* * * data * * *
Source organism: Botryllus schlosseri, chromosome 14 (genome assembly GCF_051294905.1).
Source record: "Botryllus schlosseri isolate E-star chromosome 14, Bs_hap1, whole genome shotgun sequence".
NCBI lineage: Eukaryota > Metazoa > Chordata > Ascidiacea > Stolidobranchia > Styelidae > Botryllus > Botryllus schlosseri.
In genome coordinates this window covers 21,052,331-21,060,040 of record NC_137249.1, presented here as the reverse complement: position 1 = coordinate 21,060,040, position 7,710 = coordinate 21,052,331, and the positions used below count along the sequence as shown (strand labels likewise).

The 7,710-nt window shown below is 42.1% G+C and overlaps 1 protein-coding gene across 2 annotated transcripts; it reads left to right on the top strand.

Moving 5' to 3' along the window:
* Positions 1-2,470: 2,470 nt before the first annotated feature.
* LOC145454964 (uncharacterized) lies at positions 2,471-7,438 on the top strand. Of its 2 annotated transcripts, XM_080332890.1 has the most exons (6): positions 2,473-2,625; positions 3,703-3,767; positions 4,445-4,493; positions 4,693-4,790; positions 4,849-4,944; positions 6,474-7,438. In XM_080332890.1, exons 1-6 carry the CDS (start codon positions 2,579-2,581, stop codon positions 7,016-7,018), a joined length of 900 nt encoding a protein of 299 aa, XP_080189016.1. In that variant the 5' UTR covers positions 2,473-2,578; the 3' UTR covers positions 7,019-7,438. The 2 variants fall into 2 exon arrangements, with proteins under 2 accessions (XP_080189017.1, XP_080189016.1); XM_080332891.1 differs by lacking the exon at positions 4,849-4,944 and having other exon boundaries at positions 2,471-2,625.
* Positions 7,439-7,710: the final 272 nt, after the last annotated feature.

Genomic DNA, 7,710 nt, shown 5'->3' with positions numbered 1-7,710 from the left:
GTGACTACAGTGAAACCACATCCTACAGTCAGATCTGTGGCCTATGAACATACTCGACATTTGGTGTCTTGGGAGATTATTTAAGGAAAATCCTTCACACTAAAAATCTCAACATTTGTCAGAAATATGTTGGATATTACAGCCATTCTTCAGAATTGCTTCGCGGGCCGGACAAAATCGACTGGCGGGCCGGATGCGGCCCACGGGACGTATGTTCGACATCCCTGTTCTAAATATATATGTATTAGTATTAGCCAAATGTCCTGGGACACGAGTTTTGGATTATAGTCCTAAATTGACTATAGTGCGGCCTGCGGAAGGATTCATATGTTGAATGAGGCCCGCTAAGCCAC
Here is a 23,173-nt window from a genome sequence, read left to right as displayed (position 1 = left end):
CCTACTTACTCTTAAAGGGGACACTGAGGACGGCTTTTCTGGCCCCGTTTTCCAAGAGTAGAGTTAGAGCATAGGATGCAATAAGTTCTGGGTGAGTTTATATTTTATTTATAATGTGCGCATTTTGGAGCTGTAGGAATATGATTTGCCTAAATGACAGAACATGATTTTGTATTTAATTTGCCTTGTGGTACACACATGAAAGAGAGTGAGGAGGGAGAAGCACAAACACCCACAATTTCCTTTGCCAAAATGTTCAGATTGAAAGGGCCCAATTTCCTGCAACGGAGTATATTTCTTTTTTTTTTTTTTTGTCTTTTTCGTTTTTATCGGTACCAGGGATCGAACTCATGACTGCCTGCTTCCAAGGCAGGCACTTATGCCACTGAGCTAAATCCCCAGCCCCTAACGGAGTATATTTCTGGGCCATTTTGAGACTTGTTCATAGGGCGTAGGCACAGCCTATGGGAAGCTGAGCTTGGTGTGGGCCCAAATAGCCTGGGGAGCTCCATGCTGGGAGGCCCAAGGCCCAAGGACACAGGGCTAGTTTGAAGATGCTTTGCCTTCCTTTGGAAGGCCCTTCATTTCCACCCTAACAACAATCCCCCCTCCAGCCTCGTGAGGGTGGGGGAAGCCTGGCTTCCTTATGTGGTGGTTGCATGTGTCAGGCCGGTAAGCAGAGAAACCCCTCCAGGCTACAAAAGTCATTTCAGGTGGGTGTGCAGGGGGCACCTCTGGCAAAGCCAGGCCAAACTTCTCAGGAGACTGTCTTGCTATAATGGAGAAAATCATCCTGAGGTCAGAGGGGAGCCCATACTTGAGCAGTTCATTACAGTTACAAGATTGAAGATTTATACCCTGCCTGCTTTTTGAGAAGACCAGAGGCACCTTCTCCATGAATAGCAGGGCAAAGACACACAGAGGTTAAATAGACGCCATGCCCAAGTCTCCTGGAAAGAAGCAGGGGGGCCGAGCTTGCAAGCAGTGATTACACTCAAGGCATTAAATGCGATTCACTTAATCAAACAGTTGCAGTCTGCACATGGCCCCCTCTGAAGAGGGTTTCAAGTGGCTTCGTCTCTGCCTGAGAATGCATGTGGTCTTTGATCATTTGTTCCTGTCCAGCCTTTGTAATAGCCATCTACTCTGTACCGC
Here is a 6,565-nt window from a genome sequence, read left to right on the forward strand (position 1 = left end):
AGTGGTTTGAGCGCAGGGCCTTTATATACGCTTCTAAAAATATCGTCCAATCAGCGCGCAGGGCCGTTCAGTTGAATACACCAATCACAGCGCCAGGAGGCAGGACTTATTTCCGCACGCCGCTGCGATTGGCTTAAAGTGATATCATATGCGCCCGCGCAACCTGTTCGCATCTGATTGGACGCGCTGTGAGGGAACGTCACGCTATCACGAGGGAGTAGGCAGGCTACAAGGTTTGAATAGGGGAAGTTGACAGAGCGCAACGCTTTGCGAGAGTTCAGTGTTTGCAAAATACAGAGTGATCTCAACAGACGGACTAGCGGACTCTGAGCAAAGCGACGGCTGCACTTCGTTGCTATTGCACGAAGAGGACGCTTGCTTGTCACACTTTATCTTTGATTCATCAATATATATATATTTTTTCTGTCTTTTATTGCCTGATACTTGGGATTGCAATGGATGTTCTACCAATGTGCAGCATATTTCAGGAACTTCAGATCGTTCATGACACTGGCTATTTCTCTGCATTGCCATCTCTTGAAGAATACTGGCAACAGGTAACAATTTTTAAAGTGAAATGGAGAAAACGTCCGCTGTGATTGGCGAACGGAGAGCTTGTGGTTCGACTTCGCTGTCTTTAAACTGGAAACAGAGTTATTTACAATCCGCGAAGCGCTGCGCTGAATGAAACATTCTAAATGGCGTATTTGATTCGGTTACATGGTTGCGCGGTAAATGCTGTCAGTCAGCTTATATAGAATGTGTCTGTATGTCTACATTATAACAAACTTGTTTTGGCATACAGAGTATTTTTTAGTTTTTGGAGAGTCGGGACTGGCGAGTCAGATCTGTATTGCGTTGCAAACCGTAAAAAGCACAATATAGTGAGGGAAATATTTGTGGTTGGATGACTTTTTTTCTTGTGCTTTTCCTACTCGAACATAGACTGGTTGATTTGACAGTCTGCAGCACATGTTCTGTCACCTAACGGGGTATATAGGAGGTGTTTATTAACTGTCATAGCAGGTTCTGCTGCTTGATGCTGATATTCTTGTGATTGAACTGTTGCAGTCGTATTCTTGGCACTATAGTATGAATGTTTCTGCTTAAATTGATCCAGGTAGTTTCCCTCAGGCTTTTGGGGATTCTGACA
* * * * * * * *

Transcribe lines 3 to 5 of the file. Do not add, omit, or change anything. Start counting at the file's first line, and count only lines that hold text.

NCBI lineage: Eukaryota > Metazoa > Chordata > Ascidiacea > Stolidobranchia > Styelidae > Botryllus > Botryllus schlosseri.
In genome coordinates this window covers 21,052,331-21,060,040 of record NC_137249.1, presented here as the reverse complement: position 1 = coordinate 21,060,040, position 7,710 = coordinate 21,052,331, and the positions used below count along the sequence as shown (strand labels likewise).

The 7,710-nt window shown below is 42.1% G+C and overlaps 1 protein-coding gene across 2 annotated transcripts; it reads left to right on the top strand.